Sustainability and Theatre

Although theatre arts may seem like an area in which sustainability is very difficult to implement, a number of theatres in the UK and across the globe run eco-friendly projects involving awareness-raising, low-carbon theatre productions or investing in energy-saving equipment.

The view of sustainable theatre ranges from the simple hosting of eco-awareness events or the manifesting of support for environmental education, to more in-depth practices such as implementing sustainable methods of running a venue. Prominent events such as the UK Theatres Trust Conference in 2012 addressed the topic of sustainable theatre quite heavily, and Arcola Theatre’s participation in Climate Week 2012 took the form of the 24-Hour Play project, which incorporated theatres from all across the country. This is linked to long-term projects such as the updating of the Arts Council funding programme to include environmental sustainability, the first update of its kind in the world of funding bodies, the Mayor of London’s ‘Green Theatre’ project, and the Theatre Trusts’ Eco-venue scheme. Sustainability in the theatre also has an important social aspect, which is implemented through ethical practices and the sharing of opportunities to all classes of people; one of the best-known examples of social sustainability in theatre is the National Theatre’s investment in the NT Future Projects, aiming to ‘open up the theatre to more people (architecturally and figuratively)’. The article about the NT Future Projects can be accessed here.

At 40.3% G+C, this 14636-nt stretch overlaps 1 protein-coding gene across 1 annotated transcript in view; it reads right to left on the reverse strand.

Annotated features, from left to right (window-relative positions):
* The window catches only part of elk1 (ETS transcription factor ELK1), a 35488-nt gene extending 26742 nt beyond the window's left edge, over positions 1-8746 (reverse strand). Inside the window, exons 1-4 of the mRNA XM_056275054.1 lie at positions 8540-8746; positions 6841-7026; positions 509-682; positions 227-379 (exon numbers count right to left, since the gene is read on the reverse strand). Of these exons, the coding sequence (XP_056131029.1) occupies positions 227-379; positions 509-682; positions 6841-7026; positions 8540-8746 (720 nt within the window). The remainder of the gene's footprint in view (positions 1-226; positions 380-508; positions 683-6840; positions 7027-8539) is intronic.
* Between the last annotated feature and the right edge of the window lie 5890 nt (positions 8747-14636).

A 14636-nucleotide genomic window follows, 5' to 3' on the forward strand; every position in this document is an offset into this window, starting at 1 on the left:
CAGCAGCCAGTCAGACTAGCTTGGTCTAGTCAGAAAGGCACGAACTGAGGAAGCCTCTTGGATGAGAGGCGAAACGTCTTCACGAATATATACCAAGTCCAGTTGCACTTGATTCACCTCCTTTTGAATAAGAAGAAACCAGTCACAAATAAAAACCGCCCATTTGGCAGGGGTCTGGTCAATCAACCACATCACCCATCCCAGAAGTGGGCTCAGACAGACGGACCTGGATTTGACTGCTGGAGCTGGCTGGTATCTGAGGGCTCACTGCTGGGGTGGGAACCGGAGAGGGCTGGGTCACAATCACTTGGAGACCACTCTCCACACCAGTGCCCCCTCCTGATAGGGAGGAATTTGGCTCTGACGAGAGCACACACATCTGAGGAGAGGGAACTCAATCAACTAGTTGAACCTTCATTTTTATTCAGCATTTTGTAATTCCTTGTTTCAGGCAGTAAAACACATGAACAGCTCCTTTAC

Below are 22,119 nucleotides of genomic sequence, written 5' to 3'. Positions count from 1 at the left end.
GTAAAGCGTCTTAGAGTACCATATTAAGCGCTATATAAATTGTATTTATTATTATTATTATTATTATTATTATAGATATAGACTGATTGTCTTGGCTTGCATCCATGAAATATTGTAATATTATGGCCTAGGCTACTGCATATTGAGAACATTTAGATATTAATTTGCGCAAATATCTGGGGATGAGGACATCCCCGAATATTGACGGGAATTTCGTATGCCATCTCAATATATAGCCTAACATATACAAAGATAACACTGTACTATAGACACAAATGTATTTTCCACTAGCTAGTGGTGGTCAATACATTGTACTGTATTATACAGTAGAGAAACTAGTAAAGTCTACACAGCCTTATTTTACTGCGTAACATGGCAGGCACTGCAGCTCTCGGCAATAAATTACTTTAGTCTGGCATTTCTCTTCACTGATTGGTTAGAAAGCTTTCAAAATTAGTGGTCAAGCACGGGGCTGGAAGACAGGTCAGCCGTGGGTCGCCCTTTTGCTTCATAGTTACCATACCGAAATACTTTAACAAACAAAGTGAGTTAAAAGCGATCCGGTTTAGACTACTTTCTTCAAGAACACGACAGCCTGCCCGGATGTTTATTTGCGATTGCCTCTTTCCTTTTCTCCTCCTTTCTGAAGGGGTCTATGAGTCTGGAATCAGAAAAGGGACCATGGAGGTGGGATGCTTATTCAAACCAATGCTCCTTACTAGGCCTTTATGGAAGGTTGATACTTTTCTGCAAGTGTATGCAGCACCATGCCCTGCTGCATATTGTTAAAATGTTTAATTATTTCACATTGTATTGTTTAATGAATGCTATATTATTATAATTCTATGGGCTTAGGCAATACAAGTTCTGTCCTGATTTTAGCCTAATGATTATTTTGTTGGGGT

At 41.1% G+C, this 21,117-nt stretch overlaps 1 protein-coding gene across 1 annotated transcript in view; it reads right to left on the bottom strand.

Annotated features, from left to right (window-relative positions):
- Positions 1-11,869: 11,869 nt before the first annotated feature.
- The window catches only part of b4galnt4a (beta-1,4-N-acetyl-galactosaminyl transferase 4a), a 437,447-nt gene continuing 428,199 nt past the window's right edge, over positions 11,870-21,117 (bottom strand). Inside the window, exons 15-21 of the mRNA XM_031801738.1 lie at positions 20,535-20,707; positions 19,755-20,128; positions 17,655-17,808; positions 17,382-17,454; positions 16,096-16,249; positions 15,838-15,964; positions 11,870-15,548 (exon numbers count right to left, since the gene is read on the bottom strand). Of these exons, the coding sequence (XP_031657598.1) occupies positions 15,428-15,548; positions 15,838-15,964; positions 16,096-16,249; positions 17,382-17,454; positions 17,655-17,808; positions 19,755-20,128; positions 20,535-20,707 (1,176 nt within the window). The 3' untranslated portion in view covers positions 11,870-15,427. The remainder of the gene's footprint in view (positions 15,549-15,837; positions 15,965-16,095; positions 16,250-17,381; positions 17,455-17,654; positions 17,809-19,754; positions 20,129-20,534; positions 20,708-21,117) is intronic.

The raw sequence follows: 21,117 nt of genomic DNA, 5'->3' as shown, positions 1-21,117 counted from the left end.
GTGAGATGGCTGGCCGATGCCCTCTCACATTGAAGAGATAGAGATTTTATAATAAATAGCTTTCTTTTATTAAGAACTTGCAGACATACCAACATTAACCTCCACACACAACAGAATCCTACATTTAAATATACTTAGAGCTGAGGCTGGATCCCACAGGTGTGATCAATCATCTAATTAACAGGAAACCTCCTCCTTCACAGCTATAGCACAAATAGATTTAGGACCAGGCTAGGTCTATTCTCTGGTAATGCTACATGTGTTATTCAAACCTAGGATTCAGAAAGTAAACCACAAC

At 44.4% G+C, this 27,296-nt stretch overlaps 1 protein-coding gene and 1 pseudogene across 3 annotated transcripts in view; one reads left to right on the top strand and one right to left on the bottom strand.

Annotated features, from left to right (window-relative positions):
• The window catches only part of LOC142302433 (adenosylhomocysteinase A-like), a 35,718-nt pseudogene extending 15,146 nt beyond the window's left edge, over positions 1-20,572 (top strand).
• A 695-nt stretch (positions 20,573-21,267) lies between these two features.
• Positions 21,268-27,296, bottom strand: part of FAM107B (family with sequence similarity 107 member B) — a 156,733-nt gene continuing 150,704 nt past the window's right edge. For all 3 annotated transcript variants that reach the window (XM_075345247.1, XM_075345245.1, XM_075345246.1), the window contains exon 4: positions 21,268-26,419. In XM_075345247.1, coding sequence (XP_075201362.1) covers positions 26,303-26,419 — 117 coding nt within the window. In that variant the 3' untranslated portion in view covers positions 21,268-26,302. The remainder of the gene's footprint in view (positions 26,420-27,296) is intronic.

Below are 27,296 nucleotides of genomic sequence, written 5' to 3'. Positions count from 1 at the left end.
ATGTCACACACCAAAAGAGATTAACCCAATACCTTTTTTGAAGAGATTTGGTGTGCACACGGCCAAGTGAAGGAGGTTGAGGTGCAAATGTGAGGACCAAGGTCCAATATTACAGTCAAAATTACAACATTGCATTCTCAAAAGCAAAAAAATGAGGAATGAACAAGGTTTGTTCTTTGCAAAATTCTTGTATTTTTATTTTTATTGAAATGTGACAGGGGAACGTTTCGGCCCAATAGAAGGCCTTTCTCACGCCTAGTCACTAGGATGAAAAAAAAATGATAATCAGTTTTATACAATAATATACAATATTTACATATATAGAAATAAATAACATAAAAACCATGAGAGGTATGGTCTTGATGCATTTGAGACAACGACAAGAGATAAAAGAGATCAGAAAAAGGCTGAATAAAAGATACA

London’s Arcola Theatre provides ‘ten top tips’ for greening theatre venues, which recommend the use of innovative low-energy technologies, recycling techniques and sustainable travel. It is clear that a great part of the energy consumed by theatres originates in the heavy use of lighting and sound equipment, as well as the use of power tools for set construction, in the case of theatres containing workshop areas. These energy-consuming areas are most likely ‘greened’ by the replacement of equipment and building systems with energy-efficient ones, and said energy-efficient technologies, while being financially beneficial in the long run, are very expensive. Are big venues the only ones able to produce more sustainable theatre? The answer is no. Sustainable development is not gained by one single, large overturn of technology; it is approached by implementation of eco-friendliness in routine behaviours within the functioning of theatre venues. Reusing theatre materials such as wood and scrap metal can prove hugely beneficial in logistical, environmental and financial terms. Making use of a large space for simultaneous activities such as workshops, construction or rehearsals lowers the carbon footprint of individuals working in the theatre and makes good use of the resources of a venue. The use of online show programmes and manuals, Switch and Save practices and energy-efficient domestic appliances are only a few of the small changes which can be implemented in the day-to-day work in a theatre.